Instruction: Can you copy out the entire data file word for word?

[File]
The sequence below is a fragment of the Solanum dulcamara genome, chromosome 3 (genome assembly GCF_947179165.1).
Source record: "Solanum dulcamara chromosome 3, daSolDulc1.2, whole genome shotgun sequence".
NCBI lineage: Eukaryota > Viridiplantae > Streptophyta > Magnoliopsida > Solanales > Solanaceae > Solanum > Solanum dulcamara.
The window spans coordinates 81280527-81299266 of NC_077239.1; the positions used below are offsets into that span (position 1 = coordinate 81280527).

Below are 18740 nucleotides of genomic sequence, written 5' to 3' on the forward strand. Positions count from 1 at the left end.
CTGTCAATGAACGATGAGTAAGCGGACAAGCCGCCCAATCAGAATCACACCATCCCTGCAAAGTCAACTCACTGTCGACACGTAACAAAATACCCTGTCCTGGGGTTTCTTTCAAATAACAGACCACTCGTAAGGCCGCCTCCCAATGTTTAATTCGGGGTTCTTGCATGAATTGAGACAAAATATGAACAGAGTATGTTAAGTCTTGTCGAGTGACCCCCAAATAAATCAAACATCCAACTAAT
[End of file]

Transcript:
The sequence below is a fragment of the Solanum dulcamara genome, chromosome 3 (genome assembly GCF_947179165.1).
Source record: "Solanum dulcamara chromosome 3, daSolDulc1.2, whole genome shotgun sequence".
NCBI lineage: Eukaryota > Viridiplantae > Streptophyta > Magnoliopsida > Solanales > Solanaceae > Solanum > Solanum dulcamara.
The window spans coordinates 81280527-81299266 of NC_077239.1; the positions used below are offsets into that span (position 1 = coordinate 81280527).

Below are 18740 nucleotides of genomic sequence, written 5' to 3' on the forward strand. Positions count from 1 at the left end.
CTGTCAATGAACGATGAGTAAGCGGACAAGCCGCCCAATCAGAATCACACCATCCCTGCAAAGTCAACTCACTGTCGACACGTAACAAAATACCCTGTCCTGGGGTTTCTTTCAAATAACAGACCACTCGTAAGGCCGCCTCCCAATGTTTAATTCGGGGTTCTTGCATGAATTGAGACAAAATATGAACAGAGTATGTTAAGTCTTGTCGAGTGACCCCCAAATAAATCAAACATCCAACTAAT